Things I have learned from running with my dog

This spring as the snow melted quickly I decided it was the perfect time to get back into running.  It also occurred to me that it would be a great opportunity to exercise my two year old , 90 lb., black and white American Bulldog who had been cooped up all spring semester.

It sounded so much easier than it was.

For the first five or so runs through our neighborhood we looked uncoordinated to say the least; me trying to run while he thought we were playing, trying to attack the leash and bark at me. There were more than a few tripping incidents.

We have finally gotten the hang of it and run regularly. Looking back there are some very important things I have learned from running with my dog.

Firstly, I feel ten times safer running in Anchorage with my dog.  After the Koenig case and having incidences with sketch people in our neighborhood, I already knew that running by myself was out of the question. I know that one of the most important things is to be aware of your surroundings but I feel like two sets of eyes and a way better nose than mine helps me notice things I might otherwise overlook.

The second thing I have learned is that taking my companion on runs with me, it feeds two birds with one scone (I don’t believe in stoning birds): we both get exercise and I do not get annoyed by his excessive energy at home. Every time I see or hear about someone who must get rid of their dog because they cannot get them to stop chewing on things they aren’t supposed to or because they don’t have time for the dog, it seems like some exercise would definitely help. Most people workout, why not just take the dog running instead of running on a treadmill at the gym? Not only does running with your dog decrease their energy, it forms a bond of trust between an owner and dog, which decreases separation anxiety also.  That bond of trust is an integral part to any team.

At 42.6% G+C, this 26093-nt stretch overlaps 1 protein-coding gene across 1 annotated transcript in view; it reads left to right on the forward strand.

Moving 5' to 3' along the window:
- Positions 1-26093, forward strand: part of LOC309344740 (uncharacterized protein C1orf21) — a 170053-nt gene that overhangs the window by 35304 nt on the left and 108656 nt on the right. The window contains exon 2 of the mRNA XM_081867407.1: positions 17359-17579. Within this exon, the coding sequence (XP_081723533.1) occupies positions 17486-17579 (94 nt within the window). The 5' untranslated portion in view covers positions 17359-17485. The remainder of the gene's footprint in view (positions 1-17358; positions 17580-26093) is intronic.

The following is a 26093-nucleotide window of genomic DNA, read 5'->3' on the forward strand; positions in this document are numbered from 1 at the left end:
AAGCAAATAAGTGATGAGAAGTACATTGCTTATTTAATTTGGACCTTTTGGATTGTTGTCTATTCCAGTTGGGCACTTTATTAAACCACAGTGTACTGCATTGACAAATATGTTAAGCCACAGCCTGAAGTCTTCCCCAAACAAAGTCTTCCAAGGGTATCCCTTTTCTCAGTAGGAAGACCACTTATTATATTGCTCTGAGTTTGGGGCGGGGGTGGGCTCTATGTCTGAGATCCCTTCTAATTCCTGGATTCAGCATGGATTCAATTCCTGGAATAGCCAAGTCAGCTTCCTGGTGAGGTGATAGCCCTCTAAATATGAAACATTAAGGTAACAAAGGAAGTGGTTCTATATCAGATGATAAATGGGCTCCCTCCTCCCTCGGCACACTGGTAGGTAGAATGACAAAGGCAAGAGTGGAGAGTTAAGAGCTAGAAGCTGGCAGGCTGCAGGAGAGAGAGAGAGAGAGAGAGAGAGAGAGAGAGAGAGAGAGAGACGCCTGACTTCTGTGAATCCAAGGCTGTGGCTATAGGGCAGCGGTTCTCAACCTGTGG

The last and probably best thing about running with my dog is that whenever I decide it is a perfect time for a run, his schedule is wide open.